I started a new job with Microsoft a few weeks ago – which I briefly mentioned in my Coachella post. My title, UX Designer, is a little difficult to explain. To help my friends and family understand what it is that I do, I thought I would post some descriptive information. User experience design (as a discipline) is described in the following summary written by Kirk Knemeyer and Eric Svoboda (see the citation below).
“User Experience”, often abbreviated “UX”, is the quality of experience a person has when interacting with a specific design.
Originally used in reference to human-computer interactions – and still largely associated with those disciplines – the term is now used to refer to any specific human-design interaction, ranging from a digital device, to a sales process, to an entire conference. Perhaps due to its organic development and lack of formalization, “User Experience” may be defined by, and the responsibility of, very different departments from organization to organization: in some organizations, it is owned by marketing; in others, it falls under information technology (IT). Then, from a solutions perspective, some organizations base their “User Experiences” around the research and academic-based approaches of human-computer interaction (HCI); others treat interface and/or product design as the source for “User Experience,” while still others let marketing or IT drive it.
An early example of the use of the word “User Experience” is E.C. Edwards and D.J. Kasik’s “User Experience With the CYBER Graphics Terminal”. Subsequently, there are numerous other examples of “User Experience” in use through the late 1970’s and early 1980’s, largely restricted to the human-computer interaction communities and particularly in the context of user-centered design (UCD).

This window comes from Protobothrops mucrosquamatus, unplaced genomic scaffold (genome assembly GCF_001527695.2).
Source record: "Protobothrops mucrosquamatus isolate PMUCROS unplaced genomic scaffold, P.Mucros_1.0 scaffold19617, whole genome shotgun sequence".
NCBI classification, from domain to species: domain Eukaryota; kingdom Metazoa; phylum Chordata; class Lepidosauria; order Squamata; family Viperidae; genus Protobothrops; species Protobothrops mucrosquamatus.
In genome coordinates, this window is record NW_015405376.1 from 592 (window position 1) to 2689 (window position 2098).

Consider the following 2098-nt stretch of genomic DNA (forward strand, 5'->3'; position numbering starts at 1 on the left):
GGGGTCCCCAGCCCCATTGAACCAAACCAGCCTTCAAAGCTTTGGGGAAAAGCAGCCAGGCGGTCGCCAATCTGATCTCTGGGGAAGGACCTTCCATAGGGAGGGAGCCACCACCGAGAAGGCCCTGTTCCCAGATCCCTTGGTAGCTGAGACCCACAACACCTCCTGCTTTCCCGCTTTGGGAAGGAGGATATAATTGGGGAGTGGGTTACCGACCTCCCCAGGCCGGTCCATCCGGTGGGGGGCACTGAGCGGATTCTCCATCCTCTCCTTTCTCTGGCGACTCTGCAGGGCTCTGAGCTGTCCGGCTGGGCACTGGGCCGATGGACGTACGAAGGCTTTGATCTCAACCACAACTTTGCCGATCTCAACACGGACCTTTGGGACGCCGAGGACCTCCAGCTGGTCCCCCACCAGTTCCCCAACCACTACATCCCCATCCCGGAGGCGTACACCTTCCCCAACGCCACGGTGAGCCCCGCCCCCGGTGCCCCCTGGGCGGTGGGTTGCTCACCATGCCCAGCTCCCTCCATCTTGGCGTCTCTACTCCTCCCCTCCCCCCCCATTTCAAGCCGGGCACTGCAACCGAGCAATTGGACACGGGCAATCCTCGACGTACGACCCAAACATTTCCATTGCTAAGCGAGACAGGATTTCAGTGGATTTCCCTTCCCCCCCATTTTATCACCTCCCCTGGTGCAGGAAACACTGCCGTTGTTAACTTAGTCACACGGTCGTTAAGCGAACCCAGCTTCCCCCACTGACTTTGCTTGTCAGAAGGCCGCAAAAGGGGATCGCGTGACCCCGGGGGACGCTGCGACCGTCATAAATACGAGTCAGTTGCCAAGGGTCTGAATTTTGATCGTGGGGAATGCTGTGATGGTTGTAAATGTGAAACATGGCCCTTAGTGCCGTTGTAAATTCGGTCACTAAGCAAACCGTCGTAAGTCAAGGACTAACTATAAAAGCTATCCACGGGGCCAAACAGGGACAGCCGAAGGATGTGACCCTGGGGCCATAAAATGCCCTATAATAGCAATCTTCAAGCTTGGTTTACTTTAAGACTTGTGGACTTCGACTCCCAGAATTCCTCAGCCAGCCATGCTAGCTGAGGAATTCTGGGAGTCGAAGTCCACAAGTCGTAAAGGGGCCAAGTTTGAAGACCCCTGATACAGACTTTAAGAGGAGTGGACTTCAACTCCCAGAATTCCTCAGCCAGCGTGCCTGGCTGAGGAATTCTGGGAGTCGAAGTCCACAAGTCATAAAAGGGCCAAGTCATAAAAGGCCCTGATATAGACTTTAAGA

“User Experience” was popularized by Don Norman’s self-selected title of User Experience Architect at Apple Computer, Inc. in 1993. Because of Norman ‘s status as a thought leader in the HCI community, this unconventional title raised awareness of the term. By the mid-1990s, many technology companies used the term to represent a commitment to and focus on higher quality human-computer interactions as a key product differentiator. As the dot.com technology boom reached its apex in 2000, a variety of books that included “User Experience” in the title – almost exclusively focused on elements of web design – were published.
During its growth in the 1990’s “User Experience” suffered from confusion due to the popularity of two other, similar terms, “User-Centered Design” (UCD) and “Experience Design.” Over time, UCD has been further clarified as a specific process and approach to product design, while Experience Design has largely shifted to describe a hybrid design discipline that focuses on environmental and multi-sensorial design, particularly in the context of digital displays and installations.
In recent years, “User Experience” has transcended simple interactions within computing environments and is used as a qualifier for various on- and offline experiences, ranging from person-to-person interactions, such as customer service, as well as analogue products such as the automobile. Many companies today have “User Experience” teams and departments, and the term has assumed a broader meaning. An industry association, the User Experience Network (UXnet), is dedicated to furthering this emergent discipline. User experience has thus evolved from HCI to broader issues of customer satisfaction and competitive differentiation, suggesting that it will remain a pertinent issue for design and business in the future.
Knemeyer, Dirk and Svoboda, Eric (2005). Interaction-Design.org Encyclopedia: User Experience – UX. Retrieved May 25, 2006 from Interaction-Design.org: http://interaction-design.org/encyclopedia/user_experience_or_ux.html